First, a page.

I had some customers in the shop the other day who were visiting Berry for the first time in a while. A husband and wife team, shopping fabric together. Stan called Berry ‘ladies town’. which is kind of apt especially this month when everything is done up in pink for the McGrath Foundation. Sue found some templates she needed. We got chatting and it turned out that they were in Berry for some very important business. Visit again soon if I haven’t posted images to accompany this post. I will by the end of October 2019.
Stan and Sue Allen are from the NSW arm of Quilts of Valour and on Friday they were on their way to present quilts to two local Vietnam Vets, neither of whom knew what was about to happen.
Stan described their project, how it came to be and because he saw I was interested, he invited me to come along as a Fly on the Wall. I’d heard of Aussie Hero Quilts and had met the founder Jan Maree-Ball, I’d even been involved in donating her project some materials but all I knew about Quilts of Valour was that I’d heard the name and that it was something to do with returned servicemen. Well now I’ve witnessed first hand what they do.
It was lunch time and the Berry Bowlo had a smattering of locals and visitors. The two bearded men at the table quietly having a beer with their mates wondered what to make of the man who sidled up to their table and started chatting.
“You don’t know who I am do you?” Stan asked. Glances were exchanged. One of the men knew. He had nominated his mates and organised for Stan and Sue to come to Berry to present the quilts. He had even come from Queensland with his wife to be a part of the ceremony and encouraged close friends and family to come along. The other two had no idea. Bill was a young man when he went to Vietnam but John now in his early 90s served in Vietnam after already having served in Korea.
When they realised what Stan was up to they went quiet. They’d heard of the ‘quilt thing’ from their mate but of course wouldn’t have expected it for themselves. Thats’ what’s so special about Quilts of Valour. The recipients are nominated by their peers or mates. The recognition is so personal. Stan made a moving speech about the symbolism of each layer of the quilt and I’m able to quote here from documents Stan sent me. The presentation speech went like this:
Any man, or woman, who has served in a Theatre of War returns with demons; some handle them well, some not so well and some not at all. This quilt is a powerful gift of love, and consists of three components: the “Top” with the many colours and patterns are representative of the individuals who make the quilts and also of the recipients. The wadding, the filler, is the centre of the quilt, its warmth. It represents our hope that this quilt will bring warmth, comfort, peace and healing to the recipient. The backing is the strength that supports the other layers. It represents the recipient’s strength, the support of communities, and our nation. Each stitch that holds the layers together represents love, gratitude and sometimes the tears of the maker”.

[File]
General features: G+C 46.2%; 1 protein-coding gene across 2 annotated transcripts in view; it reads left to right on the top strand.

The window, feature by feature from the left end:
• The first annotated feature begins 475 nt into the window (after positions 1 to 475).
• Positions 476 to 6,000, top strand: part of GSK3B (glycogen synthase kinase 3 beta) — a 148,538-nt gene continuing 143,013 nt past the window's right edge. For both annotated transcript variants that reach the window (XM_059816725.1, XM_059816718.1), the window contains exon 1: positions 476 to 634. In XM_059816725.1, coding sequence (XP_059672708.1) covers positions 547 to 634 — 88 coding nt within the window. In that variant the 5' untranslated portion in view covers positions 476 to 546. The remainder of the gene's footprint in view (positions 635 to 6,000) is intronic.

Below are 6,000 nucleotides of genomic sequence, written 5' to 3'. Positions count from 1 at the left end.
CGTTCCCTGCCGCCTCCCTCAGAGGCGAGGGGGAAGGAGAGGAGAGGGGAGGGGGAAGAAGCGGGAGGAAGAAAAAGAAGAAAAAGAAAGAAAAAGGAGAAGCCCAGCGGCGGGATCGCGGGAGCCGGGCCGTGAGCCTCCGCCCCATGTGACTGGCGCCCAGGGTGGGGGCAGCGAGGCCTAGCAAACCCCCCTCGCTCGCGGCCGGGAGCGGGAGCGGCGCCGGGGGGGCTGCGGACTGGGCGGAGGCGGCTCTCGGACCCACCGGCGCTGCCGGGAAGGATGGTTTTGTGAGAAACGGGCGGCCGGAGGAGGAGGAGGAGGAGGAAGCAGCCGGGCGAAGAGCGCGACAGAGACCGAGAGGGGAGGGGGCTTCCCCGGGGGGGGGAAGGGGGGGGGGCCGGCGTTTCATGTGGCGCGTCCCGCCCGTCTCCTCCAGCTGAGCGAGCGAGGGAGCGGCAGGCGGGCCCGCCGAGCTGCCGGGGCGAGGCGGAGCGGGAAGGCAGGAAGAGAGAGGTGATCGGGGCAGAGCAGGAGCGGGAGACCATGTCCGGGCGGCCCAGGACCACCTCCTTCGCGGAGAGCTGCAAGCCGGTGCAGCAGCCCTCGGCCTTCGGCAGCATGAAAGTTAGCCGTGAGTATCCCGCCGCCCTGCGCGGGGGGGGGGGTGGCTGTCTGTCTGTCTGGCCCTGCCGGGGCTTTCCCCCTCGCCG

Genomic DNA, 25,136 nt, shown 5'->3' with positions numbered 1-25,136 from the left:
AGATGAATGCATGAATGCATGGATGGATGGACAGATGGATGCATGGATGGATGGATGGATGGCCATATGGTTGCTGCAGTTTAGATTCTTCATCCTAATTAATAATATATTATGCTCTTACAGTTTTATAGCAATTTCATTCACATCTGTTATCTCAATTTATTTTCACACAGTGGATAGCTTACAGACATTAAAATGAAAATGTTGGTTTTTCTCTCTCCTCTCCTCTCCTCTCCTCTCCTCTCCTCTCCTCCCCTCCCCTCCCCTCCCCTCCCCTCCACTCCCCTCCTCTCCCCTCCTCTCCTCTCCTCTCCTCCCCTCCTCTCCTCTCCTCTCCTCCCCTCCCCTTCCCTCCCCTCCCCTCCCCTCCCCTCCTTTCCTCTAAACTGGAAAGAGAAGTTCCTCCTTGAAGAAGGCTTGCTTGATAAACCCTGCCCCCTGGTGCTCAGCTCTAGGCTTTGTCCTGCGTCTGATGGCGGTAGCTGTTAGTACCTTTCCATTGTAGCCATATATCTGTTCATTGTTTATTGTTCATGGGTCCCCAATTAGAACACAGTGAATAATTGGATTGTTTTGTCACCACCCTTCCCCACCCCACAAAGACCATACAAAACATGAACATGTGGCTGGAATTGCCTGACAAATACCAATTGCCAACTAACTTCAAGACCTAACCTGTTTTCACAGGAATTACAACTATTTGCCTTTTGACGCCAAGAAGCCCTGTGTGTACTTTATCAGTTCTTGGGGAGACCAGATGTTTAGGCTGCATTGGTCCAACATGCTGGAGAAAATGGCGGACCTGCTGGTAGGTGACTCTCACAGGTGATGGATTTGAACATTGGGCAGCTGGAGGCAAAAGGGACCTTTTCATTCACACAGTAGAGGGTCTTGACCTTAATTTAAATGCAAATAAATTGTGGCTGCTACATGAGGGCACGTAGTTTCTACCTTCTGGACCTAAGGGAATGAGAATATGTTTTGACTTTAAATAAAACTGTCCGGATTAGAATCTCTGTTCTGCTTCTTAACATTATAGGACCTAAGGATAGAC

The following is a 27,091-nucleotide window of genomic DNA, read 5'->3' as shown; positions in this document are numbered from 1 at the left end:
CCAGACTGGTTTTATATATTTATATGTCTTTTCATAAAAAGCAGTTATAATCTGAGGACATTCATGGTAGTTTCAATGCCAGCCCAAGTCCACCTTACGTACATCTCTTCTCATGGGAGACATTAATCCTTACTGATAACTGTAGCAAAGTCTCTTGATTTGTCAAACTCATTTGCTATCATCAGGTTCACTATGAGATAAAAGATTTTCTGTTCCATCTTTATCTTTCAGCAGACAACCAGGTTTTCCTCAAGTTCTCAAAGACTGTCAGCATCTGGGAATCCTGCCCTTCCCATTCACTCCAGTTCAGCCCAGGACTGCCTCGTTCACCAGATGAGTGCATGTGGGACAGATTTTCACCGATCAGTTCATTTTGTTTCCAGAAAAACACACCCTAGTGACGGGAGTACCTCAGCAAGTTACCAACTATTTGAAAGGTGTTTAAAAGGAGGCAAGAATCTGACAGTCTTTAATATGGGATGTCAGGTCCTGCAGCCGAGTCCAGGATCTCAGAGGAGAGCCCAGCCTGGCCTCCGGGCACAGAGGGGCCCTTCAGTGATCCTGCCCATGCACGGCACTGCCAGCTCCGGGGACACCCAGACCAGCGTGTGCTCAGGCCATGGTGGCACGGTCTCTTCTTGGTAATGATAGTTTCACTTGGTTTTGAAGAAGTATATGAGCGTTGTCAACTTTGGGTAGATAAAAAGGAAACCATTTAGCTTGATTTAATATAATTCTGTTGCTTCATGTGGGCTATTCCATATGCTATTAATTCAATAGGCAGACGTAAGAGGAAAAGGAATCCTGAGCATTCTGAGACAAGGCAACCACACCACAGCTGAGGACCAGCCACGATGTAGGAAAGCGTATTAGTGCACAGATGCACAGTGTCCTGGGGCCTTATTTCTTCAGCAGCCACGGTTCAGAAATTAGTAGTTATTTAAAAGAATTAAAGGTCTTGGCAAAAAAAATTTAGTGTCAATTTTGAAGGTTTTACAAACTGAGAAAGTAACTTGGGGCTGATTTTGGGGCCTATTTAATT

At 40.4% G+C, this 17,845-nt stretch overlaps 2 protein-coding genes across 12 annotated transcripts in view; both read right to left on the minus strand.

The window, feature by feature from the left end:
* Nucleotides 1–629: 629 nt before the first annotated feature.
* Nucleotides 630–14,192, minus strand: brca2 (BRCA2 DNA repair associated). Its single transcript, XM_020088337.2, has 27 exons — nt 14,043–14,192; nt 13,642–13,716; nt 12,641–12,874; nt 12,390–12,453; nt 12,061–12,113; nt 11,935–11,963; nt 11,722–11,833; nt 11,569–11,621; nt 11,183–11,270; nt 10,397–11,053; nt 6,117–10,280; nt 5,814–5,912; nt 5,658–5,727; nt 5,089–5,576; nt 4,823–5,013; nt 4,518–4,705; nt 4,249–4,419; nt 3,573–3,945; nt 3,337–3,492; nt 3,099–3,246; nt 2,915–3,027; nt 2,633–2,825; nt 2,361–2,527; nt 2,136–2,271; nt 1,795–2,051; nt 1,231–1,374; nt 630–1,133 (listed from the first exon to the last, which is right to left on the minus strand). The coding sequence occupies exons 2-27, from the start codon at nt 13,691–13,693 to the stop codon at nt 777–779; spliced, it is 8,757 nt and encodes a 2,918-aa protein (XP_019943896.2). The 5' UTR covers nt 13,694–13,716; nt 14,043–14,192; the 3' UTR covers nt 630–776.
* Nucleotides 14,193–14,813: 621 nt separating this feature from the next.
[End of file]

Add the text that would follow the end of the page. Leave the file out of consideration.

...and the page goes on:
Stan and Sue went on then to present a quilt to Bill and then they proceeded to wrap him in it. Bill was stunned and his eyes were moist and his manner showed how truly touched he was. Next up was John. As he was wrapped in the quilt his daughter openly cried to see her father recognised in this way.
It was a quiet dignified ceremony. No fanfare, private, personal and incredibly powerful. I witnessed those men soften and become speechless with the idea that not just their mates valued their contributions but that strangers cared enough to make this gesture for them.
For me, watching the men being wrapped in the quilts, I had goose bumps. The act of actually physically enfolding them supportively in quilts in front of me made me think that this is why we love quilts. Yes we love fabric, colour and design and we love the satisfaction of completing a project. But to snuggle, warm and comfort ourselves or someone else under a handmade quilt is the perfect result!
I left the small group. The three servicemen; their friend, daughter and wife. They were all patting each others backs, hugging, wordlessly nodding and shaking hands with Sue & Stan, smiling and all the while holding the quilts tightly around them, right in the middle of the quiet lunchtime bowling club bar.
I had the sense that I’d seen something really important, one of those special moments that make you feel like people really are amazing!! Thank you Sue and Stan and the whole group for including me and giving me a glimpse of a world that I’m just the wrong age to have had any experience of. My Dad, Uncles or Brothers didn’t have go to war.
Quilts of Valour NSW do take donations of quilts or tops of a certain size, fabric and materials. Cash donations are tax deductible. Sue and Stan Allen are very happy to chat anyone who would be in a position to help their tiny team. You can contact them through their Facebook Page, the Quilts of Valour Website or call the shop and I can pass on their phone numbers.
There were tears, chills up the spine, wonder at the generosity of volunteers and a reminder of how comforting and symbolic quilts truly can be.